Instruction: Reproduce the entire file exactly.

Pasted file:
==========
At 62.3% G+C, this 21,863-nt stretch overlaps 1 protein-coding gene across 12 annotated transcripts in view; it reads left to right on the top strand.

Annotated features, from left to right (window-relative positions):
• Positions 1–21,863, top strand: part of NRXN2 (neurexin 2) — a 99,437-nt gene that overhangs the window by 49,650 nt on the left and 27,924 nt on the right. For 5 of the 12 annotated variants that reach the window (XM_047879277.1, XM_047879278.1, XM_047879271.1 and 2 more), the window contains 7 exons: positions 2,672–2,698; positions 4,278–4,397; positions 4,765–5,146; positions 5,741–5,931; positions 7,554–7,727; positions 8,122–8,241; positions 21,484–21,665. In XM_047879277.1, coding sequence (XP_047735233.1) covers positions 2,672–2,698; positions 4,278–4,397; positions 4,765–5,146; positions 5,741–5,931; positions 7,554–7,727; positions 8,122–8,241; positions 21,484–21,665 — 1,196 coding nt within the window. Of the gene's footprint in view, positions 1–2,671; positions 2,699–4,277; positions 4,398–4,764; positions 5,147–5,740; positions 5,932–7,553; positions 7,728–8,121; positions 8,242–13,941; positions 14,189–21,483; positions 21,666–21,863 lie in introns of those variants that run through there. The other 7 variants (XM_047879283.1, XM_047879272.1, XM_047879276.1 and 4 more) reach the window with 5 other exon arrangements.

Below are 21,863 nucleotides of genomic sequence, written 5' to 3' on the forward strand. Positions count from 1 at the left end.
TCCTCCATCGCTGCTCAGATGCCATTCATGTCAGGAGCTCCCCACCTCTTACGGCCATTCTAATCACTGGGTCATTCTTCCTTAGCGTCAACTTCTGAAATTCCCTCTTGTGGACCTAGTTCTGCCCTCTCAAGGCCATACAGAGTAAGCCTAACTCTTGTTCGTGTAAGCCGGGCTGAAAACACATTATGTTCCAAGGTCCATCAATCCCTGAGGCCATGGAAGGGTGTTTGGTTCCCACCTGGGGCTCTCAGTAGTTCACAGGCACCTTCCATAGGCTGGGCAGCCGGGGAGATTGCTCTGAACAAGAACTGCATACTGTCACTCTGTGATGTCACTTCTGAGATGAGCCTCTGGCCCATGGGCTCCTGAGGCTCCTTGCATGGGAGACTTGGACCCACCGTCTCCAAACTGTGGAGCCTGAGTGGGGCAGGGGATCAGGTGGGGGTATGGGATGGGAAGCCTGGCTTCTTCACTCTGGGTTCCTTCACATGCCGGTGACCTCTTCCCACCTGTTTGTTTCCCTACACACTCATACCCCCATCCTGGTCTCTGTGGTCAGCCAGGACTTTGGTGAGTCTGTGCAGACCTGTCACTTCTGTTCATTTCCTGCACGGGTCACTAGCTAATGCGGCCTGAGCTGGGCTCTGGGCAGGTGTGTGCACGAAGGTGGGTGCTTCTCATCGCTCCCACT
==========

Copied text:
At 62.3% G+C, this 21,863-nt stretch overlaps 1 protein-coding gene across 12 annotated transcripts in view; it reads left to right on the top strand.

Annotated features, from left to right (window-relative positions):
• Positions 1–21,863, top strand: part of NRXN2 (neurexin 2) — a 99,437-nt gene that overhangs the window by 49,650 nt on the left and 27,924 nt on the right. For 5 of the 12 annotated variants that reach the window (XM_047879277.1, XM_047879278.1, XM_047879271.1 and 2 more), the window contains 7 exons: positions 2,672–2,698; positions 4,278–4,397; positions 4,765–5,146; positions 5,741–5,931; positions 7,554–7,727; positions 8,122–8,241; positions 21,484–21,665. In XM_047879277.1, coding sequence (XP_047735233.1) covers positions 2,672–2,698; positions 4,278–4,397; positions 4,765–5,146; positions 5,741–5,931; positions 7,554–7,727; positions 8,122–8,241; positions 21,484–21,665 — 1,196 coding nt within the window. Of the gene's footprint in view, positions 1–2,671; positions 2,699–4,277; positions 4,398–4,764; positions 5,147–5,740; positions 5,932–7,553; positions 7,728–8,121; positions 8,242–13,941; positions 14,189–21,483; positions 21,666–21,863 lie in introns of those variants that run through there. The other 7 variants (XM_047879283.1, XM_047879272.1, XM_047879276.1 and 4 more) reach the window with 5 other exon arrangements.

Below are 21,863 nucleotides of genomic sequence, written 5' to 3' on the forward strand. Positions count from 1 at the left end.
TCCTCCATCGCTGCTCAGATGCCATTCATGTCAGGAGCTCCCCACCTCTTACGGCCATTCTAATCACTGGGTCATTCTTCCTTAGCGTCAACTTCTGAAATTCCCTCTTGTGGACCTAGTTCTGCCCTCTCAAGGCCATACAGAGTAAGCCTAACTCTTGTTCGTGTAAGCCGGGCTGAAAACACATTATGTTCCAAGGTCCATCAATCCCTGAGGCCATGGAAGGGTGTTTGGTTCCCACCTGGGGCTCTCAGTAGTTCACAGGCACCTTCCATAGGCTGGGCAGCCGGGGAGATTGCTCTGAACAAGAACTGCATACTGTCACTCTGTGATGTCACTTCTGAGATGAGCCTCTGGCCCATGGGCTCCTGAGGCTCCTTGCATGGGAGACTTGGACCCACCGTCTCCAAACTGTGGAGCCTGAGTGGGGCAGGGGATCAGGTGGGGGTATGGGATGGGAAGCCTGGCTTCTTCACTCTGGGTTCCTTCACATGCCGGTGACCTCTTCCCACCTGTTTGTTTCCCTACACACTCATACCCCCATCCTGGTCTCTGTGGTCAGCCAGGACTTTGGTGAGTCTGTGCAGACCTGTCACTTCTGTTCATTTCCTGCACGGGTCACTAGCTAATGCGGCCTGAGCTGGGCTCTGGGCAGGTGTGTGCACGAAGGTGGGTGCTTCTCATCGCTCCCACT